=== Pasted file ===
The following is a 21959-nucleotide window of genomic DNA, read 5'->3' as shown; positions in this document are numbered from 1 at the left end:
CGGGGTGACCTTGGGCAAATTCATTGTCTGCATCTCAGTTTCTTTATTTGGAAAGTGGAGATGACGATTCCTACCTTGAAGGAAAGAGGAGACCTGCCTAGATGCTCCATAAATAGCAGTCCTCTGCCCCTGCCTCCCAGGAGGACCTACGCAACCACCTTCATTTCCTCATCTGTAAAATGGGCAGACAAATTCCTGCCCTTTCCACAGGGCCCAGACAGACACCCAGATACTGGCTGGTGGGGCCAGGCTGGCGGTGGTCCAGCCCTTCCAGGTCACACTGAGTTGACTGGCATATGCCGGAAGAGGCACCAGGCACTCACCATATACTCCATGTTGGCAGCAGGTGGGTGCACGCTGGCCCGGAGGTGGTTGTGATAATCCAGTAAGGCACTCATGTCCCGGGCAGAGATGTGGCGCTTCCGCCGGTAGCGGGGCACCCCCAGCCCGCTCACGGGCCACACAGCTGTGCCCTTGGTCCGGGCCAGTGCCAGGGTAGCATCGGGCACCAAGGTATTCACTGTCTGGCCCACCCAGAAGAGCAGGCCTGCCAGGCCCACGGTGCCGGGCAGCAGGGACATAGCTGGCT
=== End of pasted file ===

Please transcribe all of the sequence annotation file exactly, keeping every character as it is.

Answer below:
The following is a 21959-nucleotide window of genomic DNA, read 5'->3' as shown; positions in this document are numbered from 1 at the left end:
CGGGGTGACCTTGGGCAAATTCATTGTCTGCATCTCAGTTTCTTTATTTGGAAAGTGGAGATGACGATTCCTACCTTGAAGGAAAGAGGAGACCTGCCTAGATGCTCCATAAATAGCAGTCCTCTGCCCCTGCCTCCCAGGAGGACCTACGCAACCACCTTCATTTCCTCATCTGTAAAATGGGCAGACAAATTCCTGCCCTTTCCACAGGGCCCAGACAGACACCCAGATACTGGCTGGTGGGGCCAGGCTGGCGGTGGTCCAGCCCTTCCAGGTCACACTGAGTTGACTGGCATATGCCGGAAGAGGCACCAGGCACTCACCATATACTCCATGTTGGCAGCAGGTGGGTGCACGCTGGCCCGGAGGTGGTTGTGATAATCCAGTAAGGCACTCATGTCCCGGGCAGAGATGTGGCGCTTCCGCCGGTAGCGGGGCACCCCCAGCCCGCTCACGGGCCACACAGCTGTGCCCTTGGTCCGGGCCAGTGCCAGGGTAGCATCGGGCACCAAGGTATTCACTGTCTGGCCCACCCAGAAGAGCAGGCCTGCCAGGCCCACGGTGCCGGGCAGCAGGGACATAGCTGGCT